Air Like A Sea
by PATRICIA CLARK



I noticed the willow's long fronds
      hung down crimped
              like ringlets
      just unwrapped––
                      and some birdsong,

notably the robin's, at midday
      came out ragged,
              a bit rusty
      and not so liquid––
                      new leaves bore a fuzz

like the newborn's fontanel,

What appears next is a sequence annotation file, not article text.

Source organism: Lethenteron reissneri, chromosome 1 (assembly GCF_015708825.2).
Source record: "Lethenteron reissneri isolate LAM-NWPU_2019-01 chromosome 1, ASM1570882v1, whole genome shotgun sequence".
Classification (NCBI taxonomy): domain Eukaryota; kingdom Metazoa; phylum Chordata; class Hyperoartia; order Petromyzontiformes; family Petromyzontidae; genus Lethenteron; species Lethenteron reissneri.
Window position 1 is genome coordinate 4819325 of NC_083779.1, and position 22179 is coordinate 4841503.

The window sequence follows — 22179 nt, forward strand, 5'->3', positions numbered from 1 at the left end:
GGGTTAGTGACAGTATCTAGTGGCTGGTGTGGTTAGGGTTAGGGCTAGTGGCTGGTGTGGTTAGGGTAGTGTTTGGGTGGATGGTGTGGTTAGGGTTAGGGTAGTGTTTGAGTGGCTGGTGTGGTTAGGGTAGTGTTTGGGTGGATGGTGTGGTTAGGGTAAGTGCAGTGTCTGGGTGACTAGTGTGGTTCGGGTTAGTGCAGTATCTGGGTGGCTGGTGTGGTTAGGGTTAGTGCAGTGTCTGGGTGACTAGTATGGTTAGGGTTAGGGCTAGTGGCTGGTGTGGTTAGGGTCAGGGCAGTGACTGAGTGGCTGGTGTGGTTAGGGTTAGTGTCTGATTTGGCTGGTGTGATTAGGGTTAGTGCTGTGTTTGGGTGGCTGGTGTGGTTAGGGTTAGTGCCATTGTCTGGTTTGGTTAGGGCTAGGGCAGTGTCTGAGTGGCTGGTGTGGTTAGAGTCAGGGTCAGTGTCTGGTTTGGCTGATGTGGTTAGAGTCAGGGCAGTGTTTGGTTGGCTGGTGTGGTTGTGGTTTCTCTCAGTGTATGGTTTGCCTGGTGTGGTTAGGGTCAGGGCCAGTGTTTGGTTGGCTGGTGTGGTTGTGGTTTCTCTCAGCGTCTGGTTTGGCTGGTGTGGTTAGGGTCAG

without the throb
              though everything
      on the wing seemed to be alighting,
                      building, catching up

a catkin in its beak or scouting
      for worms or grubs.
              I wanted to place a finger
      on the day's pulse,
                      making it pause––

my fingernails like shells,
      the day's air a sea rolling in,
filling space around me,
      raising the beached kelp
                              to sway alive, like hair.

PATRICIA CLARK's previous work has appeared in The Atlantic, Slate, Stand, Poetry, and many other journals. Her most recent book is She Walks into the Sea (2009).